This 12pdr Coehorn Mortar was built about 5 years ago. It was my first full scale mortar. I was lucky enough to have access to a large lathe, milling machines and welding equipment at the time.
Total cost for materials was about $300-$350. I would say that it took about 80 hours over the course of a year and a half to complete not including design time. It is a fairly involved project and requires a wide range of skills.
7.00” dia. x 12.63” long hot rolled 1018 steel (1 req.)
(cold rolled would have been better but hot rolled was cheaper)
2.25” dia. x 10.13” long steel (1 req.)
0.25” steel plate (2 req.)
2” x 8”x 8’ long framing lumber (3 req.)
0.50” dia. x 12” long steel bar (6 req.)
1.25” dia. x 1.5” long steel bar (6 req.)
1.00” square x 0.5” steel (6 req.)
0.75” square x 0.4” long steel (4 req.)
3/8” x 6” carriage bolt (4 req.)
0.13" x 2.00" flat bar x 2.0" long (4 req.)
0.25” x 2.00” flat bar x 10.0” long (4 req.)
0.25" x 1.63" flat bar x 4.75" long (2 req.)
Tools / Equipment:
Lathe (as big as you can find)
General hand tools
Wood carving tools
This is my first instructable so please let me know if there is anything I can do to make improvements.
Step 1: Background
I have had an interest in cannons ever since I was a kid. Several years ago I participated in a civil war reenactment and I was hooked. After doing some research I decided that a mortar would give me the most bang for my buck. I came across a small mortar called a Coehorn Mortar. The design was originally developed by the Dutch engineer Barron Von Coehorn in the late 1600’s. Variations of the design were used in the American revolution and Civil war.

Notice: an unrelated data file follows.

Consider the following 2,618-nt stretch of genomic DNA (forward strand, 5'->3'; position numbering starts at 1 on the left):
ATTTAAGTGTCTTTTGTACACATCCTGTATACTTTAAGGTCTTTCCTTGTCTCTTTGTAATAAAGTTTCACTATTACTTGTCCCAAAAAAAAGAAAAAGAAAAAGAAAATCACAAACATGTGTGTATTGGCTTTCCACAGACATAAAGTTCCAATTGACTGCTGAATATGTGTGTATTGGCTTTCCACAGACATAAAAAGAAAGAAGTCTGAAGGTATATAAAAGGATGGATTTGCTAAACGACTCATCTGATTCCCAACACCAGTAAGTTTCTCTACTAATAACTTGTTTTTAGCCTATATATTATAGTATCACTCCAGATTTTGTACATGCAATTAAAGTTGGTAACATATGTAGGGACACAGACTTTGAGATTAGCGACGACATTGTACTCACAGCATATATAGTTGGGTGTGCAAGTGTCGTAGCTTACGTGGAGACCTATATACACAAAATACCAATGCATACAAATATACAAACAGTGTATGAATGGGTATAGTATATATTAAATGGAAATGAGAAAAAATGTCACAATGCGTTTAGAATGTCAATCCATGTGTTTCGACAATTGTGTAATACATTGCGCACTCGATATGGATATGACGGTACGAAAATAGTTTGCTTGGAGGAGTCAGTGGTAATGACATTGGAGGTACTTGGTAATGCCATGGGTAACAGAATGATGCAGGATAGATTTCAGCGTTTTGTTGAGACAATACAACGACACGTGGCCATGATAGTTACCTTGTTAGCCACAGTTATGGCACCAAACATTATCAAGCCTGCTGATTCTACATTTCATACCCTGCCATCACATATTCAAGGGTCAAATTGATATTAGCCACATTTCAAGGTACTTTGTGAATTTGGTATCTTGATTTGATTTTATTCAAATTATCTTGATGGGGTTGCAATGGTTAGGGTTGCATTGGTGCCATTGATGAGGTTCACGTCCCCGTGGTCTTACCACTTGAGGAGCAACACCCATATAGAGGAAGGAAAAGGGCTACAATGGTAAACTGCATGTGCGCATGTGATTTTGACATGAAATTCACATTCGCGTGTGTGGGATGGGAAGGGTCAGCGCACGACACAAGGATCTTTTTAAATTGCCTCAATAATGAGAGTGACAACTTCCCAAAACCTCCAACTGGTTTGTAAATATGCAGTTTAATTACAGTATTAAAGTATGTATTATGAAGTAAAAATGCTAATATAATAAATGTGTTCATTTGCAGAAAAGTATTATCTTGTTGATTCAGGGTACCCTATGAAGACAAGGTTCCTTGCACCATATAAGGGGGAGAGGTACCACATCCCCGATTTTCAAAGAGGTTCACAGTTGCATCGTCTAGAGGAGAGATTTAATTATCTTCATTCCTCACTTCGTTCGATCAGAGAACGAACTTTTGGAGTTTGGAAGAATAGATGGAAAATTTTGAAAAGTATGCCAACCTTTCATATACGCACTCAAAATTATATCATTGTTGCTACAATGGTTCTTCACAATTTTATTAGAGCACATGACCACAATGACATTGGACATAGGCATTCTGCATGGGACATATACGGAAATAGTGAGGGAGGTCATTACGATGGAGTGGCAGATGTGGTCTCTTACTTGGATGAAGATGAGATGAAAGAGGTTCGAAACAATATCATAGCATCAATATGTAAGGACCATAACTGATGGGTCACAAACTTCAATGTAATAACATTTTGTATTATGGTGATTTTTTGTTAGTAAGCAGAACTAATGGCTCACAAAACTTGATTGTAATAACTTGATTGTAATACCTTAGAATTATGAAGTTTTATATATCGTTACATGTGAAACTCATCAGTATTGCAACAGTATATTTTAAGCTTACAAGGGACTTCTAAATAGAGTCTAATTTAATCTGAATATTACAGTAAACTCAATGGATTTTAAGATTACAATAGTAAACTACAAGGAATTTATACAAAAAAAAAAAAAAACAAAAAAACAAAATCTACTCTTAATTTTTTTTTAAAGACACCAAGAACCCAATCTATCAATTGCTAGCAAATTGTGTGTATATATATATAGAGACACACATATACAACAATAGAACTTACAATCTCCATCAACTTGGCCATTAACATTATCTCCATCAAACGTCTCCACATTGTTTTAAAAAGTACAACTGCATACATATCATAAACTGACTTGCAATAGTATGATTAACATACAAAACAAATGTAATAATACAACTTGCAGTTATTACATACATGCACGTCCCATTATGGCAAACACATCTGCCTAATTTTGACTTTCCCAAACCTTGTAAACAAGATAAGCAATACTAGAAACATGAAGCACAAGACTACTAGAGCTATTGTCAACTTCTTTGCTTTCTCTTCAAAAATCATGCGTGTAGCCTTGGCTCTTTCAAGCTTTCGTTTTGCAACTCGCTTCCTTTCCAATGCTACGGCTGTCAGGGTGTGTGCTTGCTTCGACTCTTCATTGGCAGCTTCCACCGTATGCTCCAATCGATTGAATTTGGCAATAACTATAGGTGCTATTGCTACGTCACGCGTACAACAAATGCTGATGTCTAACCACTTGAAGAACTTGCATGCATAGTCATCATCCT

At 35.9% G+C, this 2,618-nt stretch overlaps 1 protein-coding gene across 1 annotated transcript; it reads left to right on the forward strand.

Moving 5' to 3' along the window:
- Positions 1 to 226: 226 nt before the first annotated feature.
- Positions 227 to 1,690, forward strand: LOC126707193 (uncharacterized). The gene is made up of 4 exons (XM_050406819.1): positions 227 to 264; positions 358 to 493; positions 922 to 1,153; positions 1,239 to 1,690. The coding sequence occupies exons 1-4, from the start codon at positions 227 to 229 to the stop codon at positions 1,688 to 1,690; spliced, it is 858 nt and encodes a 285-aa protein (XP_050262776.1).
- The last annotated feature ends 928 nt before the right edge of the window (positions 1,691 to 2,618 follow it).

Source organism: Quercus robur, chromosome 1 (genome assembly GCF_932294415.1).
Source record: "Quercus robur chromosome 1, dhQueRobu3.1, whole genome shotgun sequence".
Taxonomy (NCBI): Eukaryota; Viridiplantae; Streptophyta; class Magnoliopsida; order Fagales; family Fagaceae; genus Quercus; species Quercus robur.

My mortar is based on the 24 pdr Federal 1841 model used during the American Civil war. I decided to build mine as a 12 pdr. The size refers to the weight of a solid shot. The shot for a 12 pdr is half the weight of a 24 pdr but about 80% the size.
Technically my mortar is not full scale but at 12pdr I still consider it full size. The confederates did have 12pdr mortar but I liked the Federal design better.
I want to note two things before continuing. First, this mortar is not a toy. It is a very real artillery piece and should be treated as such. Second this mortar 100% legal. It is not considered a “destructive devices” and does not need to be registered in the US. For more information see the National Firearms Act, sections 26 U.S.C. 5845 and 27 CFR 479.11, both can be found on the ATF website.